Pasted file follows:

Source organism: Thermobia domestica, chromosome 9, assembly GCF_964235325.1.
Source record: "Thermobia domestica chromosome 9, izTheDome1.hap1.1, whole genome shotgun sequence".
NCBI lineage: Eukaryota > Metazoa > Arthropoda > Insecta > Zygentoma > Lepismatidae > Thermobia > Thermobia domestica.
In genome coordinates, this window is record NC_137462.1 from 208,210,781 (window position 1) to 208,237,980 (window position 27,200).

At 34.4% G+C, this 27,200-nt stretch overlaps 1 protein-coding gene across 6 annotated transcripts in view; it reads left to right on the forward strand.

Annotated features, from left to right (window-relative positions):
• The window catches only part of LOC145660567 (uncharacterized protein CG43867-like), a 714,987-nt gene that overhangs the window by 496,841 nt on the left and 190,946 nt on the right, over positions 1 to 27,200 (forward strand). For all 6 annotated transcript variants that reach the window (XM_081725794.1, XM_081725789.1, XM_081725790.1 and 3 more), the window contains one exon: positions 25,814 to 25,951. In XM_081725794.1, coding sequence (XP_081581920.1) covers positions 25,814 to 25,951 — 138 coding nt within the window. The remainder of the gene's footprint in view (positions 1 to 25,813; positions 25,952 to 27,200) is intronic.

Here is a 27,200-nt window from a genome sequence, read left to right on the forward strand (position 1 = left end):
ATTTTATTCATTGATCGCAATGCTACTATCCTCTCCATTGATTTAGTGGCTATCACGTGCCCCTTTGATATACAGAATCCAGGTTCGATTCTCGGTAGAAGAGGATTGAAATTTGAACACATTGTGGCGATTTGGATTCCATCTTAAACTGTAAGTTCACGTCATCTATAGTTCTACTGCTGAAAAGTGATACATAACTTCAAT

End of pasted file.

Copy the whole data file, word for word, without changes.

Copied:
Source organism: Thermobia domestica, chromosome 9, assembly GCF_964235325.1.
Source record: "Thermobia domestica chromosome 9, izTheDome1.hap1.1, whole genome shotgun sequence".
NCBI lineage: Eukaryota > Metazoa > Arthropoda > Insecta > Zygentoma > Lepismatidae > Thermobia > Thermobia domestica.
In genome coordinates, this window is record NC_137462.1 from 208,210,781 (window position 1) to 208,237,980 (window position 27,200).

At 34.4% G+C, this 27,200-nt stretch overlaps 1 protein-coding gene across 6 annotated transcripts in view; it reads left to right on the forward strand.

Annotated features, from left to right (window-relative positions):
• The window catches only part of LOC145660567 (uncharacterized protein CG43867-like), a 714,987-nt gene that overhangs the window by 496,841 nt on the left and 190,946 nt on the right, over positions 1 to 27,200 (forward strand). For all 6 annotated transcript variants that reach the window (XM_081725794.1, XM_081725789.1, XM_081725790.1 and 3 more), the window contains one exon: positions 25,814 to 25,951. In XM_081725794.1, coding sequence (XP_081581920.1) covers positions 25,814 to 25,951 — 138 coding nt within the window. The remainder of the gene's footprint in view (positions 1 to 25,813; positions 25,952 to 27,200) is intronic.

Here is a 27,200-nt window from a genome sequence, read left to right on the forward strand (position 1 = left end):
ATTTTATTCATTGATCGCAATGCTACTATCCTCTCCATTGATTTAGTGGCTATCACGTGCCCCTTTGATATACAGAATCCAGGTTCGATTCTCGGTAGAAGAGGATTGAAATTTGAACACATTGTGGCGATTTGGATTCCATCTTAAACTGTAAGTTCACGTCATCTATAGTTCTACTGCTGAAAAGTGATACATAACTTCAAT